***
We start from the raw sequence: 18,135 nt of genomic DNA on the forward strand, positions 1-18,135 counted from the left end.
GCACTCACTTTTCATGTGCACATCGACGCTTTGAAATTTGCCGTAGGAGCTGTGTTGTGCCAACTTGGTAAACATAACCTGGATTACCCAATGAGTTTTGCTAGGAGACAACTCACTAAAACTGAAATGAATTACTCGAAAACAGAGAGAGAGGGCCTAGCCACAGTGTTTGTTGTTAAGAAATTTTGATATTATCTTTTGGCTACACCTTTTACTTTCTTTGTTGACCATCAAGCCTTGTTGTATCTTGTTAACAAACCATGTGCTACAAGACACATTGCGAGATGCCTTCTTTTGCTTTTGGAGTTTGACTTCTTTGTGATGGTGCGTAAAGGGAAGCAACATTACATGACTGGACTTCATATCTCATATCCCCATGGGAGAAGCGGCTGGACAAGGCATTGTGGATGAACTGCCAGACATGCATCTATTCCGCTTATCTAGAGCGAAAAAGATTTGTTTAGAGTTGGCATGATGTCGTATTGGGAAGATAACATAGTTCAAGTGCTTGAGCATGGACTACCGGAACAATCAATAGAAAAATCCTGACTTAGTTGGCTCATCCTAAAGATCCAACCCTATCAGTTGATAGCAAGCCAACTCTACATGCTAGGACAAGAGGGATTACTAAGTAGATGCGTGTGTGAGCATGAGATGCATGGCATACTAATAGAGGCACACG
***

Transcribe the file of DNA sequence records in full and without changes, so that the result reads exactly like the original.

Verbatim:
We start from the raw sequence: 18,135 nt of genomic DNA on the forward strand, positions 1-18,135 counted from the left end.
GCACTCACTTTTCATGTGCACATCGACGCTTTGAAATTTGCCGTAGGAGCTGTGTTGTGCCAACTTGGTAAACATAACCTGGATTACCCAATGAGTTTTGCTAGGAGACAACTCACTAAAACTGAAATGAATTACTCGAAAACAGAGAGAGAGGGCCTAGCCACAGTGTTTGTTGTTAAGAAATTTTGATATTATCTTTTGGCTACACCTTTTACTTTCTTTGTTGACCATCAAGCCTTGTTGTATCTTGTTAACAAACCATGTGCTACAAGACACATTGCGAGATGCCTTCTTTTGCTTTTGGAGTTTGACTTCTTTGTGATGGTGCGTAAAGGGAAGCAACATTACATGACTGGACTTCATATCTCATATCCCCATGGGAGAAGCGGCTGGACAAGGCATTGTGGATGAACTGCCAGACATGCATCTATTCCGCTTATCTAGAGCGAAAAAGATTTGTTTAGAGTTGGCATGATGTCGTATTGGGAAGATAACATAGTTCAAGTGCTTGAGCATGGACTACCGGAACAATCAATAGAAAAATCCTGACTTAGTTGGCTCATCCTAAAGATCCAACCCTATCAGTTGATAGCAAGCCAACTCTACATGCTAGGACAAGAGGGATTACTAAGTAGATGCGTGTGTGAGCATGAGATGCATGGCATACTAATAGAGGCACACG